Citizens Who Expose Abuses Face Repercussions, Uyghur Man Detained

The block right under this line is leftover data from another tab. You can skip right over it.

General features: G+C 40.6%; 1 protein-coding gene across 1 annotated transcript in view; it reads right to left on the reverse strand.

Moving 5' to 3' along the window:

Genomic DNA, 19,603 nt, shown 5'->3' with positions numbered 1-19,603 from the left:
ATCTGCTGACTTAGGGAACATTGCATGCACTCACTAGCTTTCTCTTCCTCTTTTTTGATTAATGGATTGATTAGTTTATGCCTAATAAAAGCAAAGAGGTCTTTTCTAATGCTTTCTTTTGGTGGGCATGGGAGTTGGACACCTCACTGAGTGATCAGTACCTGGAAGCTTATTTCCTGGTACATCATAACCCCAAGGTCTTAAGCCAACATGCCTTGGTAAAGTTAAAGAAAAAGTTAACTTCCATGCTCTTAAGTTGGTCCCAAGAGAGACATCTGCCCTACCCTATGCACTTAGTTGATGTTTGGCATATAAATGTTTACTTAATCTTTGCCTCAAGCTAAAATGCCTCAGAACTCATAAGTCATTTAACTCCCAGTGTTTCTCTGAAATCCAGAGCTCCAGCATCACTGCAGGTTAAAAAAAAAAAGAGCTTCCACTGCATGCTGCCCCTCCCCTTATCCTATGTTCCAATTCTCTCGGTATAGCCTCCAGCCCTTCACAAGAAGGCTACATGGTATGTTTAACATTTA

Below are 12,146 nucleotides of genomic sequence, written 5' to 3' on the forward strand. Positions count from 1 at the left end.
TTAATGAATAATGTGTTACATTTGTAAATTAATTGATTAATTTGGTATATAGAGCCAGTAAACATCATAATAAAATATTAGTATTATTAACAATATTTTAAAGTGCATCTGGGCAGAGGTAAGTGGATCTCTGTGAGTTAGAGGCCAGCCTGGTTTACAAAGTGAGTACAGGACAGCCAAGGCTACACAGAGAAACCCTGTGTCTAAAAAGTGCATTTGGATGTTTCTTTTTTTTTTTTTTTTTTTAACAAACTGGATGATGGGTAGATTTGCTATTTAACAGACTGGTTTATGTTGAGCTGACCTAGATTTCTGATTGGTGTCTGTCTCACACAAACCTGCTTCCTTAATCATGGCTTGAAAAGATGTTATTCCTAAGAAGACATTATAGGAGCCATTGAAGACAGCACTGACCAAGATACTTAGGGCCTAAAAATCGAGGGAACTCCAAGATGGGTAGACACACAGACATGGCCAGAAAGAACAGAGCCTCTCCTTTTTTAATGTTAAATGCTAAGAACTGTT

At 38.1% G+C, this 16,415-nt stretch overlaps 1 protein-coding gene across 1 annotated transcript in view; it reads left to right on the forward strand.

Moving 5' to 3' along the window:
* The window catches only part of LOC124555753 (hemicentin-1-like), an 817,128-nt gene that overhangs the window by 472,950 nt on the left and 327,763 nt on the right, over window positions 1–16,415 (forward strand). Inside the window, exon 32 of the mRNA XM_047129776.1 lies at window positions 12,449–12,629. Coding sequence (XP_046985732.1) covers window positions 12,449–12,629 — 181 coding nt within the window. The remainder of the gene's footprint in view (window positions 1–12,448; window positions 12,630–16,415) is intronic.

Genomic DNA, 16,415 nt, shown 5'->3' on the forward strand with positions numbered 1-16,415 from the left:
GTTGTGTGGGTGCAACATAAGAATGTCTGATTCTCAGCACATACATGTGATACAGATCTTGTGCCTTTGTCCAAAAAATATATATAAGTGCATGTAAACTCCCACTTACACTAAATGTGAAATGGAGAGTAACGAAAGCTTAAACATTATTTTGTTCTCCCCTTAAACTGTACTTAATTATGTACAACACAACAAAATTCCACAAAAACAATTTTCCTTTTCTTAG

Citizens who expose abuses in official implementation of population planning policies have faced repercussions including harassment and detention, as a recent case from the XUAR illustrates. On July 2, authorities in Yining (Ghulja), Ili Kazakh Autonomous Prefecture, within the XUAR, detained Tursunjan Hesen, a 67-year-old Uyghur man, for reportedly revealing state secrets and endangering state security, according to a village head and neighbor cited in an October 30 Radio Free Asia article. Tursunjan Hesen had given interviews to overseas media about a case involving his daughter, Arzigul Tursun, according to the article. In 2008, authorities had planned to subject her to a forced abortion while she was six months pregnant with her third child, but canceled the plans following international advocacy on her behalf. An official had said Arzigul Tursun "should undergo an abortion" because she violated population planning requirements by becoming pregnant with a third child. As noted, rural ethnic minority couples may give birth to three children, but under the XUAR Regulation on Population and Family Planning, urban ethnic minority couples are permitted to give birth to two children, and where one member of the couple is an urban resident—as was the case in Arzigul Tursun's marriage—urban birth limits apply. The official's statement calling for an abortion, however, has no basis under XUAR population planning regulations. Although those in violation of the policy are required to pay "social compensation fees," there is no stipulation that pregnancies must be terminated if the fee cannot be paid. Both national law and XUAR legal regulations provide sanctions for government officials who infringe on citizens' rights or abuse their power in carrying out population planning requirements, but it is unclear if local authorities faced penalties for their plans to subject Arzigul Tursun to a forced abortion.